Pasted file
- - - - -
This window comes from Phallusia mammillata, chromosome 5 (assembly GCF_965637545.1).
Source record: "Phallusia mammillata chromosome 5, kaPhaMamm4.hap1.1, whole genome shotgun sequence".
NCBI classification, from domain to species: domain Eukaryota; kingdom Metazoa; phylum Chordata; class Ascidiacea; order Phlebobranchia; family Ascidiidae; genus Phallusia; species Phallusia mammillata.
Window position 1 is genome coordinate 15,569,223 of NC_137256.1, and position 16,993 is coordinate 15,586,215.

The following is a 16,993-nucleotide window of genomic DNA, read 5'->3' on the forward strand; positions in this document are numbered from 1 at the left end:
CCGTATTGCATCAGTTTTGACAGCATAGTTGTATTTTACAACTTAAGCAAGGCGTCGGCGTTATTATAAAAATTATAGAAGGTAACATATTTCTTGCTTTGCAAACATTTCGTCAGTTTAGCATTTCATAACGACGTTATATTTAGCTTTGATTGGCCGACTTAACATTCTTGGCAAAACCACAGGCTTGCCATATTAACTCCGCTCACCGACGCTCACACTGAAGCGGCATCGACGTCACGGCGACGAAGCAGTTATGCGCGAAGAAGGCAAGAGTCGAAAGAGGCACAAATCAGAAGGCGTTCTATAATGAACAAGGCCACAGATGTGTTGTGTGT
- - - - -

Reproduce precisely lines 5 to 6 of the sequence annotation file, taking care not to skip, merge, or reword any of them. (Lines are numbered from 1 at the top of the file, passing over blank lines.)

The following is a 16,993-nucleotide window of genomic DNA, read 5'->3' on the forward strand; positions in this document are numbered from 1 at the left end:
CCGTATTGCATCAGTTTTGACAGCATAGTTGTATTTTACAACTTAAGCAAGGCGTCGGCGTTATTATAAAAATTATAGAAGGTAACATATTTCTTGCTTTGCAAACATTTCGTCAGTTTAGCATTTCATAACGACGTTATATTTAGCTTTGATTGGCCGACTTAACATTCTTGGCAAAACCACAGGCTTGCCATATTAACTCCGCTCACCGACGCTCACACTGAAGCGGCATCGACGTCACGGCGACGAAGCAGTTATGCGCGAAGAAGGCAAGAGTCGAAAGAGGCACAAATCAGAAGGCGTTCTATAATGAACAAGGCCACAGATGTGTTGTGTGT